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Indians in Sudan asked to stay indoors as fighting breaks out between army and paramilitary forces

Smoke rises above buildings in Khartoum on April 15, 2023, amid reported clashes in the city.

All Indians in Sudan have been asked to stay indoors by the embassy in Khartoum as open hostilities have broken out between the African country’s paramilitaries and the regular army with gunshots and explosions shattering the calm in the African nation’s capital.

“In view of reported firings and clashes, all Indians are advised to take utmost precautions, stay indoors and stop venturing outside with immediate effect. Please also stay calm and wait for updates,” stated a tweet from the Indian Embassy in Khartoum read.

Violence flared up in Sudan on Saturday after weeks of deepening tensions between military leader Abdel Fattah al-Burhan and his number two, paramilitary commander Mohamed Hamdan Daglo, over the planned integration of the paramilitary Rapid Support Forces (RSF) into the regular army, according to an AFP report.

The RSF said its forces had taken control of Khartoum airport after witnesses reported seeing truckloads of fighters entering the airport compound.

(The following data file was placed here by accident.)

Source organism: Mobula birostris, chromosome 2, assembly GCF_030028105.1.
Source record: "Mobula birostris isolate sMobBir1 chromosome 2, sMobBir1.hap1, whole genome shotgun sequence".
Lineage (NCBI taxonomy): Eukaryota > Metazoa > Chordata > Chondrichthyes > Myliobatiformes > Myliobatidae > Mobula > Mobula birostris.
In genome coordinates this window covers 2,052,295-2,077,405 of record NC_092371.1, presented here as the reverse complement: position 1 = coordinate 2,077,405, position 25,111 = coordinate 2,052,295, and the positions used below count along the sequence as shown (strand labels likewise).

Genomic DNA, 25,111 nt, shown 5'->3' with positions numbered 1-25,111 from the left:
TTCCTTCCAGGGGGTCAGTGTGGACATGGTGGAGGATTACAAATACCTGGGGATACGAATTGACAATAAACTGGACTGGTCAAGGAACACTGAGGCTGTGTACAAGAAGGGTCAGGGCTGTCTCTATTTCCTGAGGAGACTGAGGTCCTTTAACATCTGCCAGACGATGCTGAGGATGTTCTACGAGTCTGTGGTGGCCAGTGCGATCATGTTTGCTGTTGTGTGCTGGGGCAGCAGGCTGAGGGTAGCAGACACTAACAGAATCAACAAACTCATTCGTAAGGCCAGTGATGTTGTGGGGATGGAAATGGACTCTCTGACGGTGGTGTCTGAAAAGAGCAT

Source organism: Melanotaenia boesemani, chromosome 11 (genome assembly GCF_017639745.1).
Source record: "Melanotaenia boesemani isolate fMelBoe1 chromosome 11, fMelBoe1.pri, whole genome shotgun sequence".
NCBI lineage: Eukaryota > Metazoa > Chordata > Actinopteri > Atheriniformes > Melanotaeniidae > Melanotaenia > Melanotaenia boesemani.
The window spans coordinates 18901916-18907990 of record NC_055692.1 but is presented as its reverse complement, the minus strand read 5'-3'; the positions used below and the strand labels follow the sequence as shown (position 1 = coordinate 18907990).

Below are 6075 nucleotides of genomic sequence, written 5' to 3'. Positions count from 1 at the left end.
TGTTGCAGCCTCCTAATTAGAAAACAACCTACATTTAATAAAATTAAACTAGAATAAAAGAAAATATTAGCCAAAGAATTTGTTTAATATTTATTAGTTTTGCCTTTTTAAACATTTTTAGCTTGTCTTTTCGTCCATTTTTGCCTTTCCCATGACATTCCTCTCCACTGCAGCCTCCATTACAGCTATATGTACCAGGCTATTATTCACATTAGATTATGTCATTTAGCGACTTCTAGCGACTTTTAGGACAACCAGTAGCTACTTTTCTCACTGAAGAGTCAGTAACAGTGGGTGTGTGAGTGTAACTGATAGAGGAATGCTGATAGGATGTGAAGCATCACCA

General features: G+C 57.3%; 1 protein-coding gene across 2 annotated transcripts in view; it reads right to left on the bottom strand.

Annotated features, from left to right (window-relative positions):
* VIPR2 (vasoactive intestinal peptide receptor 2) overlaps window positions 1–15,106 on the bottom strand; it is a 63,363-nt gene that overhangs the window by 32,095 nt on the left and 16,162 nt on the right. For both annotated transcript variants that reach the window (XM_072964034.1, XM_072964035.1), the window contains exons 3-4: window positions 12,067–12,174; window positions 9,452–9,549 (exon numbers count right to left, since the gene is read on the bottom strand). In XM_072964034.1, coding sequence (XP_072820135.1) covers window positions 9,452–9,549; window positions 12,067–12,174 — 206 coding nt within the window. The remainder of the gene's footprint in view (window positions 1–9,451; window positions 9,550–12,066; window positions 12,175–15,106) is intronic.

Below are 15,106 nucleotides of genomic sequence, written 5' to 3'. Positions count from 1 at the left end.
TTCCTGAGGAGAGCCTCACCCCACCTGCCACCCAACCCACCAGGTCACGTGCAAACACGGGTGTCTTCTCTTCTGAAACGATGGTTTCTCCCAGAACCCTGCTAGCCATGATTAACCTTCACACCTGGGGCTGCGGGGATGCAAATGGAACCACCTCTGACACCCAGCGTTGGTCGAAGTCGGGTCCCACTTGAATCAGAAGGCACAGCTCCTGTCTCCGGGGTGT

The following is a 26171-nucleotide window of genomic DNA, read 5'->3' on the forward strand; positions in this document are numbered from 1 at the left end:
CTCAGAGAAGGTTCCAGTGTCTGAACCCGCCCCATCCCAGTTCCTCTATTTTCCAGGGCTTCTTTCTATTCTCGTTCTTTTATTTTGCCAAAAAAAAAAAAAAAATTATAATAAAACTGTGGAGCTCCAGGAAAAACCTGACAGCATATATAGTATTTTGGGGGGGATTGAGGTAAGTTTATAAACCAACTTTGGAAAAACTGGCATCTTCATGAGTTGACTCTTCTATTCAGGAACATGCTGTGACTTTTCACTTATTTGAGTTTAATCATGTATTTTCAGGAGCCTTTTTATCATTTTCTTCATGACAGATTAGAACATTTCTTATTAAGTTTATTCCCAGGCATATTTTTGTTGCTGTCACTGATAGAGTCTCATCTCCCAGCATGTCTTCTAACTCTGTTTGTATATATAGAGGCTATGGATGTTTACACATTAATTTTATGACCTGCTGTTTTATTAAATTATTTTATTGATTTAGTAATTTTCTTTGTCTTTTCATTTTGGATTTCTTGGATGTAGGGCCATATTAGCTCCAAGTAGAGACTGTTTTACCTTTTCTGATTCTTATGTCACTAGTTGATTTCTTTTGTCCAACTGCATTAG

Gunfire was heard near the airport, as well as near Burhan’s residence and in Khartoum North. Civilians were seen running for cover as artillery exchanges rocked the streets, AFP reported.

The two sides blamed each other for starting the fighting.

“The Rapid Support Forces were surprised Saturday with a large force from the army entering camps in Soba in Khartoum and laying siege to paramilitaries there,” it said in a statement.

It said a “sweeping attack with all kinds of heavy and light weapons” was underway.

The RSF said its fighters had also taken control of the airport in Merowe, north of Khartoum.

The army, on the other hand, blamed the paramilitaries for the heavy fighting.

“Fighters from the Rapid Support Forces attacked several army camps in Khartoum and elsewhere around Sudan,” army spokesman Brigadier General Nabil Abdallah told AFP.

Troops blocked off the bridges across the Nile linking Khartoum with its sister cities of Omdurman and Khartoum North. They also sealed off the road to the presidential palace.

There has been tension between the military leader Burhan and his number two, the RSF commander, over talks to finalise a deal to return the country to civilian rule and end the crisis sparked by their 2021 coup.

A plan to integrate the RSF into the regular army is one of the key points of contention, analysts have said.